The Honda Civic e:HEV LX is a petrol/electric hybrid and is the latest model in the
long history of electric propulsion in vehicles. The Honda Insight was introduced in
2001 and the Honda NSX supercar was sold in 2017. We drove both of these
vehicles at the time of their release and came away impressed.

Now it was our time to spend an interesting week in the Civic e:HEV LX and see how
the Japanese company has advanced over the years.

It’s a fascinating machine in many ways including the Honda Connect system which
gives drivers extra convenience and peace of mind when stepping into their car. With
a few taps, you can turn the lights on and off, remotely lock the doors, geo-locate the
Civic and check your fuel level, all without stepping into the car.

The Civic e:HEV LX has a relatively conservative shape that doesn’t really illustrate
the bang-up-to-date technology that is under the its metallic skin.

It has quite a high front with a shallow upper grille and a much deeper lower grille.
The front grille ties in with the lights and gives a wide look. The lower grille is
substantial and the black finish of the front of the car works nicely to our eyes.

It will be interesting to see what others think as this is a rather expensive car and
potential buyers may be looking for a bit more excitement from the shape.

There are slight indentations in the doors. The roof slopes neatly to the rear in a
semi-fastback style and there’s a hatchback tail that opens high to give excellent
access to the luggage area.

The dashboard area is wide to give the Civic e:HEV LX a spacious feel. The centre
console has gear selection and a pair of drink holders to the right that give the driver
easy access to the controls.

The front seats are wide to cater for a good variety of human backside shapes. The
three rear seats are set up to provide good comfort for the two outer travellers. The
centre-rear seat is better than average for this class but I wouldn’t like to travel there.

This Civic has a BoseD41 premium sound system with 12 speakers. There is a pair
of 3.25-inch Bose Twiddler mid/high range speakers in the C-pillars and one below
the centre of the dashboard. There are four one-inch neodymium tweeters. There
are two 5.25-inch speakers in the rear doors, two 6.5-inch speakers in the front
doors, an eight-inch woofer in the right-rear quarter panel, and a 12-channel amp.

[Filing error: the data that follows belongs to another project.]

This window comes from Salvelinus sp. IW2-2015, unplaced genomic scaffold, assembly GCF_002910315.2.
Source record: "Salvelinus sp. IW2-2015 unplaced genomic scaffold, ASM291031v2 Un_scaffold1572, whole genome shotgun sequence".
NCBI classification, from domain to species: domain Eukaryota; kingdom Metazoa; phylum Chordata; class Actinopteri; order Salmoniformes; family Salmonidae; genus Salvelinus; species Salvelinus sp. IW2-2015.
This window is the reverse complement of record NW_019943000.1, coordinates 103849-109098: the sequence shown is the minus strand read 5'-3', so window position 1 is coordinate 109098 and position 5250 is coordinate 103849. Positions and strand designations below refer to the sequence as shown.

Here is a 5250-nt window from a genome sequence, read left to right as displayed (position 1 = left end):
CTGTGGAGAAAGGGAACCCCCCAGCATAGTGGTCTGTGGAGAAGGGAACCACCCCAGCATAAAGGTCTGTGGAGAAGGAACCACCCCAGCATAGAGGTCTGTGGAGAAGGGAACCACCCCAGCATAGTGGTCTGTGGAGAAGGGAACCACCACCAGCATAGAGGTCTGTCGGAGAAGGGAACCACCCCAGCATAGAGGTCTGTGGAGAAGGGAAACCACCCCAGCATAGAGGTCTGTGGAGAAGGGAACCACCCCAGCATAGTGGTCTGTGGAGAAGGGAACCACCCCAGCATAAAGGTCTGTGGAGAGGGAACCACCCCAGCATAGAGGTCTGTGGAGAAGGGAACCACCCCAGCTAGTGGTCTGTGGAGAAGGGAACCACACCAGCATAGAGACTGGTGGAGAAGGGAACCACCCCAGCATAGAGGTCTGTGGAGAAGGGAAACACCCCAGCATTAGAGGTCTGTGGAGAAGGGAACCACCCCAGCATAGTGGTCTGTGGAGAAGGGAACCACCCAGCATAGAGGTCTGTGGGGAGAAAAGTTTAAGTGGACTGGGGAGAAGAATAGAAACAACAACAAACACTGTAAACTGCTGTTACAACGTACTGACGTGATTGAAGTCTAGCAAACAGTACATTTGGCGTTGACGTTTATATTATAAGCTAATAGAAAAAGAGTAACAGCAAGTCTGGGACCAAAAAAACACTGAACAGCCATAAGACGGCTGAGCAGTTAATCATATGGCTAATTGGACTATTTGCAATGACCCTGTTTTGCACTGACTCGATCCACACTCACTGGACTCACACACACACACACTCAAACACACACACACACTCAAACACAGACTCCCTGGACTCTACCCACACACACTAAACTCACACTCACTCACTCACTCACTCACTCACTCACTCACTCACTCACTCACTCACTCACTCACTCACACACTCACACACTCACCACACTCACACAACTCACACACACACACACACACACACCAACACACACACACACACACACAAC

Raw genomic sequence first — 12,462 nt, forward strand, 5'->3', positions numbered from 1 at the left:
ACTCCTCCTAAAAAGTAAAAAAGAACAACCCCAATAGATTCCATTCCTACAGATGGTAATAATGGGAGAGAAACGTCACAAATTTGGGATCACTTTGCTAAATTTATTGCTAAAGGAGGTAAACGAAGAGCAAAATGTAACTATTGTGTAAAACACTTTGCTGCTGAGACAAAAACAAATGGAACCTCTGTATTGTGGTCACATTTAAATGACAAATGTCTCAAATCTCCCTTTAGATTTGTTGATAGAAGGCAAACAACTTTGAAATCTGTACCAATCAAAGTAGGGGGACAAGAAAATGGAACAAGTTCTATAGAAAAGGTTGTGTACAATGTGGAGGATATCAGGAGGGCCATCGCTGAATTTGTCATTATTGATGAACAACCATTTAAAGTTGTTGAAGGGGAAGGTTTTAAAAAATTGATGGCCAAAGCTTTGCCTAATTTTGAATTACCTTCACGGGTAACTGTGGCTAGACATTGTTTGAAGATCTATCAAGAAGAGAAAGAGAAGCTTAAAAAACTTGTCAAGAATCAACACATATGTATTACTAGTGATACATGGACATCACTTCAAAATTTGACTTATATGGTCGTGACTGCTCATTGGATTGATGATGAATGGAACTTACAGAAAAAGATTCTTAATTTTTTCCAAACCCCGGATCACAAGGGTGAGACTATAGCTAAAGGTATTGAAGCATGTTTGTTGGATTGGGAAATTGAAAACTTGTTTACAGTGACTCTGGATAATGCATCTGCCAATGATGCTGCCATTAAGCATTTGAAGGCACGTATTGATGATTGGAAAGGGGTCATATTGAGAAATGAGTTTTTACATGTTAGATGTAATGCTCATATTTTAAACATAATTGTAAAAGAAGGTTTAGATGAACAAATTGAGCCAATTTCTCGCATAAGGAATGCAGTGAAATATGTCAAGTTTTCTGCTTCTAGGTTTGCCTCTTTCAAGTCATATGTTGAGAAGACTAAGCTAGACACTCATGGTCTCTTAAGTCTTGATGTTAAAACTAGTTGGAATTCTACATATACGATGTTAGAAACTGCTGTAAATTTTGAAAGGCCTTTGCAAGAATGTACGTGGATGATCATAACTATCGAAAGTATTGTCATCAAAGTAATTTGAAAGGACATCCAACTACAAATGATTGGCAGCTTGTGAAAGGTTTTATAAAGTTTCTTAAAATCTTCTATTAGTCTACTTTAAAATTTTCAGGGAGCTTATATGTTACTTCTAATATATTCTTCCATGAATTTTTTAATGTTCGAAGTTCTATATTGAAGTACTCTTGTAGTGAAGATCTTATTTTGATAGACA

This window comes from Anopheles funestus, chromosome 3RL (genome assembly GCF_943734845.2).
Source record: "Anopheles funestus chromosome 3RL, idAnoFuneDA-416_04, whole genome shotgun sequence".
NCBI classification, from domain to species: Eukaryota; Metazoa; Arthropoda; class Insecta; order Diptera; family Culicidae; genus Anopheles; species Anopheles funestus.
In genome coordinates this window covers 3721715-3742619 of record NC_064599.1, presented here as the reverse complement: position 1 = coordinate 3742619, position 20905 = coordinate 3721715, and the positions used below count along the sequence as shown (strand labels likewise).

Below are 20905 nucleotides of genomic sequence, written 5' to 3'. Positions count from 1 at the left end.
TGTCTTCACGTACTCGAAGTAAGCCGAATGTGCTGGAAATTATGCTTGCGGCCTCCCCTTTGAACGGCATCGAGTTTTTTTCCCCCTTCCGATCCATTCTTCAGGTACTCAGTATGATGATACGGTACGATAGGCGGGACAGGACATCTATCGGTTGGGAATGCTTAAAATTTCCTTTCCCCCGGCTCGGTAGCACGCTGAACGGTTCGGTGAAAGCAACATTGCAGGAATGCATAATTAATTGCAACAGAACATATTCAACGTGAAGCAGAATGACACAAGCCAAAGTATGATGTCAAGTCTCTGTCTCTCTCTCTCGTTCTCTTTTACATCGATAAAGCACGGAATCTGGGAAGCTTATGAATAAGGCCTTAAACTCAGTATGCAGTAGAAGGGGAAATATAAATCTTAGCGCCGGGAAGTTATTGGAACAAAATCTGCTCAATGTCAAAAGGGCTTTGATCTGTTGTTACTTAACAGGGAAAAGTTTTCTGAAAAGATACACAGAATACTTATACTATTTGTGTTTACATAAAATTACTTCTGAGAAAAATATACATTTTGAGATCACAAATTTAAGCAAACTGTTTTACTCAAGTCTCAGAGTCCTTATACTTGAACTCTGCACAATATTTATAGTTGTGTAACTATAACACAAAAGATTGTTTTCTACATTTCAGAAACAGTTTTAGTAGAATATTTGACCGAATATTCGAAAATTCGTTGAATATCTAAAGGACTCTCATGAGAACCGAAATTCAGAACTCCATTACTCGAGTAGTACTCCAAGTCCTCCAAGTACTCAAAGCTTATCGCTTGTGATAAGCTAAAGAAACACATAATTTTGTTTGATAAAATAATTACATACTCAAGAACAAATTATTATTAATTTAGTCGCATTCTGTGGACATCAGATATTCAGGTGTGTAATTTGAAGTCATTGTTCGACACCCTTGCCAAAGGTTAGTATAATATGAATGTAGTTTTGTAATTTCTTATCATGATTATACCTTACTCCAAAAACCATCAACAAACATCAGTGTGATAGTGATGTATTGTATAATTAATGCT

The e:HEV hybrid has a 2.0-litre four-cylinder petrol engine working with two electric
motors. One motor powers the front wheels, the other is used to charge the battery.

There’s what could be described as a continuously variable transmission in the way it
operates in juggling petrol and electric engines/motors.

As we went to press the Honda Civic e:HEV hadn’t been officially tested for safety.
However, the standard Civic has a five-star rating and there’s every reason believe
the Hybrid will gain top marks.

The Lane Keep Assist System provides steering input to keep the Civic in the middle
of the lane and gives audible and visual alerts it detects moving out of the lane.

Like all electric or part-electric cars the Honda Civic e:HEV is delightful to drive
because of the instant torque that’s there the moment you touch the accelerator. All
electric motors have maximum grunt right from the start.

Handing is good for a car of this type, though the extra weight caused by having two
power sources and a heavy battery means it’s just a little slow in answering to the
steering wheel. Keep in mind that it’s a family hatchback, not a sporting machine, so
it’s fine in the way it handles.

Ride comfort is good on smooth surfaces but deteriorates a little on suburban roads
that have seen better days.

There is some bump-thump on concrete road where the rubber joins protrude a little
from the rest of surface.

The official fuel consumption figure is 4.2 litres per hundred100 kilometres. During
our test period it was using about 5.2 litres per hundred around town and just 3.8
litres on easy paced open road and motorway driving. These are typical for a car of
this size and show that the hybrid system is working well.

Looks: 8/10
Performance: 8/10
Safety: 8/10
Thirst: 9/10
Practicality: 8/10
Comfort: 8/10
Tech: 9/10
Value: 7/10

The Honda Civic e:HEV LX is priced at $55,000 driveaway.


Capacity: 1.993 litres
Configuration: Four cylinders inline
Maximum Power: 135 kW at 5000 rpm
Maximum Torque: 315Nm at 2000 rpm
Fuel Type: Standard unleaded petrol
Combined Fuel Cycle (ADR 81/02): 4.2L/100km
Emissions: 96 g/km

Front wheel drive CVT

Length: 4560 mm
Wheelbase: 2733 mm
Width: 1802 mm
Height: 1415 mm
Turning Circle: 11.0 metres
Kerb Mass: 1497 kg
Fuel Tank Capacity: 40 litres

Front: Ventilated Disc
Rear: Solid Disc

Five years / unlimited distance


About Ewan Kennedy

Ewan Kennedy, a long-time car enthusiast, was Technical Research Librarian with the NRMA from 1970 until 1985. He worked part-time as a freelance motoring journalist from 1977 until 1985, when he took a full-time position as Technical Editor with Modern Motor magazine. Late in 1987 he left to set up a full-time business as a freelance motoring journalist. Ewan is an associate member of the Society of Automotive Engineers - International. An economy driving expert, he set the Guinness World Record for the greatest distance travelled in a standard road vehicle on a single fuel fill. He lists his hobbies as stage acting, travelling, boating and reading.
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